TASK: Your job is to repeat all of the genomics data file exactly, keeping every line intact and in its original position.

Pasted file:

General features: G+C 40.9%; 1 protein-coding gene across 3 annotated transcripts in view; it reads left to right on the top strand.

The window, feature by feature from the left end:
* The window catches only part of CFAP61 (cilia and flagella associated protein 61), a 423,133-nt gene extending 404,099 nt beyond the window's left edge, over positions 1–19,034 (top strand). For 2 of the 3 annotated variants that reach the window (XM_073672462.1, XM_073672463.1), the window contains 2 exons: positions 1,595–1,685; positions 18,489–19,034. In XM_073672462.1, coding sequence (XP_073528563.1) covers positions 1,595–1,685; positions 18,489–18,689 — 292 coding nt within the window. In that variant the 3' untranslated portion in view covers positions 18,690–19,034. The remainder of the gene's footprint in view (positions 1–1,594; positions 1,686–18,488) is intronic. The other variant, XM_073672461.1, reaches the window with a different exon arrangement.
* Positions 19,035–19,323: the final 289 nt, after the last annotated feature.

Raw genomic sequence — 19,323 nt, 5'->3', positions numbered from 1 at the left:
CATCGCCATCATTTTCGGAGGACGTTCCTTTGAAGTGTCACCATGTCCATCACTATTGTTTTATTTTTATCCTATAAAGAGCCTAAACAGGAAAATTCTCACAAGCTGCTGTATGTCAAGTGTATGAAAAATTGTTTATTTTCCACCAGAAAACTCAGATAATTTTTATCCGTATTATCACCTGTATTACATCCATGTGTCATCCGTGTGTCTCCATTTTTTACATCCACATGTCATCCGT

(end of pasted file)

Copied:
General features: G+C 40.9%; 1 protein-coding gene across 3 annotated transcripts in view; it reads left to right on the top strand.

The window, feature by feature from the left end:
* The window catches only part of CFAP61 (cilia and flagella associated protein 61), a 423,133-nt gene extending 404,099 nt beyond the window's left edge, over positions 1–19,034 (top strand). For 2 of the 3 annotated variants that reach the window (XM_073672462.1, XM_073672463.1), the window contains 2 exons: positions 1,595–1,685; positions 18,489–19,034. In XM_073672462.1, coding sequence (XP_073528563.1) covers positions 1,595–1,685; positions 18,489–18,689 — 292 coding nt within the window. In that variant the 3' untranslated portion in view covers positions 18,690–19,034. The remainder of the gene's footprint in view (positions 1–1,594; positions 1,686–18,488) is intronic. The other variant, XM_073672461.1, reaches the window with a different exon arrangement.
* Positions 19,035–19,323: the final 289 nt, after the last annotated feature.

Raw genomic sequence — 19,323 nt, 5'->3', positions numbered from 1 at the left:
CATCGCCATCATTTTCGGAGGACGTTCCTTTGAAGTGTCACCATGTCCATCACTATTGTTTTATTTTTATCCTATAAAGAGCCTAAACAGGAAAATTCTCACAAGCTGCTGTATGTCAAGTGTATGAAAAATTGTTTATTTTCCACCAGAAAACTCAGATAATTTTTATCCGTATTATCACCTGTATTACATCCATGTGTCATCCGTGTGTCTCCATTTTTTACATCCACATGTCATCCGT